No Shaking Sexual Harassment Allegations for Gay GOP House Hopeful
Allegations of sexual misconduct have dogged Carl DeMaio since he entered politics. But is it just because he’s gay?
In my May story about Carl DeMaio, an openly gay Republican running for Congress in San Diego, I outlined the various troubles his sexuality—or allegations about his sexuality—seemed to have caused him throughout his political career. Still, none of the chatter about DeMaio's character had prevented him from mounting his current campaign, and it has been a competitive one at that. But with just a few weeks until election day, DeMaio has been caught in a web of charges from a former staffer that forced him into a he-said-he-said argument which threatens to sideline his race in the home stretch.
On Friday, CNN reported that Todd Bosnich, a former member of DeMaio's staff, had accused DeMaio of making inappropriate sexual advances, "massaging and kissing his neck and groping him" without permission, and even masturbating in front of him. "I came over to his office, door was open. And he was masturbating," Bosnich told the publication. "I saw his hand, his penis in his hand, and he had a smile on his face. And as soon as I came over he was looking at me."
Bosnich also claims DeMaio "grabbed my crotch" while the two sat in the candidate's car. Bosnich alleges that when he finally came forward to DeMaio's campaign manager, Tommy Knepper, he was not taken seriously, and was made to feel as though he had invited DeMaio's behavior. Bosnich says that he was fired, offered a position at the local Republican party, and asked to sign a nondisclosure agreement for a cool $50,000.
DeMaio categorically denied the accusations, calling Bosnich "clearly troubled."
The candidate told CNN that Bosnich had been terminated from the campaign because he had been caught plagiarizing, and later broke into the campaign headquarters after being told he wasn't welcome there. DeMaio claims the San Diego Police Department is investigating the break-in, wherein Bosnich is alleged to have smashed computers and cut phone lines just days before the primary, which surely would have made phone-banking difficult during that all-important time.
"It's the classic stereotype that gay people, at the end of the day, are boiled down to nothing more than their sexual orientation, or sex, and the negative stereotype that gay individuals are sexual predators," Gregory T. Angelo, Executive Director of the Log Cabin Republicans, told me.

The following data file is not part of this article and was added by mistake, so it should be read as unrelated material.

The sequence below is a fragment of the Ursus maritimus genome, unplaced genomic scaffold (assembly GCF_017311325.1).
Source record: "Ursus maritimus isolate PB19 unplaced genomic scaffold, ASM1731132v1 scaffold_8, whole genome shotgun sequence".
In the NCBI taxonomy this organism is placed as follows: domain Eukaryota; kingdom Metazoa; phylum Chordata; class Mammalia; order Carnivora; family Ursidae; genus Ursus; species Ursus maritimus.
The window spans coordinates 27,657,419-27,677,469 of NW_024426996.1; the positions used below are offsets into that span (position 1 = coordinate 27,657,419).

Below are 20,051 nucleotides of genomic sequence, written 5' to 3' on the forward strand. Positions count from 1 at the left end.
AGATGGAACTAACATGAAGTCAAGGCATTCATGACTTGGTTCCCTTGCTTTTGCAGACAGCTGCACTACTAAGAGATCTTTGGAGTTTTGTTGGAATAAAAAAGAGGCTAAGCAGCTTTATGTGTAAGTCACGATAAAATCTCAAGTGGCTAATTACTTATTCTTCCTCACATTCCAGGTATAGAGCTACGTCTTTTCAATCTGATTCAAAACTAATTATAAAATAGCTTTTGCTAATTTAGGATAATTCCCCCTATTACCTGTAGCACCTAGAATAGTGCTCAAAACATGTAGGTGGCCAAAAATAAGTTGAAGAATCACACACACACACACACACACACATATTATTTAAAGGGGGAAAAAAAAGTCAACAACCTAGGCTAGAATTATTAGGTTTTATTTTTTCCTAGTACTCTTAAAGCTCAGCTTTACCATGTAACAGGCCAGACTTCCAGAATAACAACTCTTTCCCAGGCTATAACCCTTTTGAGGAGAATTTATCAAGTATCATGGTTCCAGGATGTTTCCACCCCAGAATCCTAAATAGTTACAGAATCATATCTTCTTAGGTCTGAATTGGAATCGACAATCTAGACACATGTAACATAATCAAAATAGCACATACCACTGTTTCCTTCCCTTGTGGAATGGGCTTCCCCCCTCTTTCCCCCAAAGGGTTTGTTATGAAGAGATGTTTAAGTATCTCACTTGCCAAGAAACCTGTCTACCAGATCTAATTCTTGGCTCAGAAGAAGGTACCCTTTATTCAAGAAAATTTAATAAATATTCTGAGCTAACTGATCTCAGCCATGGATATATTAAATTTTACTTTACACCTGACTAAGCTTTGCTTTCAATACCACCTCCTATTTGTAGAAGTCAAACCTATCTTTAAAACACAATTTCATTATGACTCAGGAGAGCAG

It has long been DeMaio's contention that many of the attacks against him are in their nature homophobic, and more than that, are either being lodged from, or tacitly endorsed by, those on the left side of the aisle.
DeMaio has claimed that his 2012 mayoral opponent criticized his partner "just to point out the fact that I was gay." During the same campaign, a deceptively named political action committee, Conservatives for Gay Rights Supporting Carl DeMaio for Mayor 2012, paid for robocalls that not-so-subtly alerted voters to DeMaio's sexual orientation, by asking them whether or not it would make a difference to them. The same group sent out literature which featured a photoshopped image of DeMaio next to a man dressed in drag. The group heavily focused their distribution of the image to the historically religious and slow-to-warm-the-idea-of-gay-rights African American community.
Within the LGBT community, the attacks did not inspire a desire to support or protect DeMaio—to the contrary, many LGBT groups were openly hostile to him, to the extent that he was booed at a gay pride parade. (The lack of love likely stems from DeMaio's silence on Proposition 8.)
It is tempting to compare DeMaio’s treatment by the LGBT community to the way in which some conservative women are treated by the feminist establishment and the left in general—which is to say, sexism that would be condemned if it were being rained upon Nancy Pelosi or Kirsten Gillibrand is ignored or endorsed when the target is Sarah Palin or Michele Bachmann. However, such a sympathetic interpretation of DeMaio's reception would overlook the fact that among gay Republicans currently running for Congress—Dan Innis in New Hampshire and Richard Tisei in Massachusetts completing the trifecta—DeMaio is the outlier who is not being welcomed with open arms by the LGBT establishment. It seems that, for the gay community, the problem is not so much gay Republicans as it is gay Republicans named Carl DeMaio.
Still, as soon as DeMaio announced his bid for Congress, allegations of sexual deviancy began to fly—but they seemed flimsy at best.
The Voice of OC, a “a non-profit investigative news agency focusing on politics and government,” reported that DeMaio had been caught masturbating in men's rooms during City Council meetings. The City Council president told the publication he had twice seen DeMaio in action, and a second member of the Council confirmed the accusation. By way of proving his innocence, DeMaio took a polygraph test—and passed. The City Council president refused to do the same.
It is, perhaps, with that in mind that some are viewing the current series of charges being lobbed at the candidate.
"I just see someone that seems like they have an axe to grind and the media running with unsubstantiated claims 25 days out from a hotly contested election where a gay Republican is on the verge of making history," Angelo told me.
Indeed, the timing of the story is incredibly poor for DeMaio, whose opponent, Peters, for his part, has stayed mum on the topic. DeMaio is currently leading him by three points.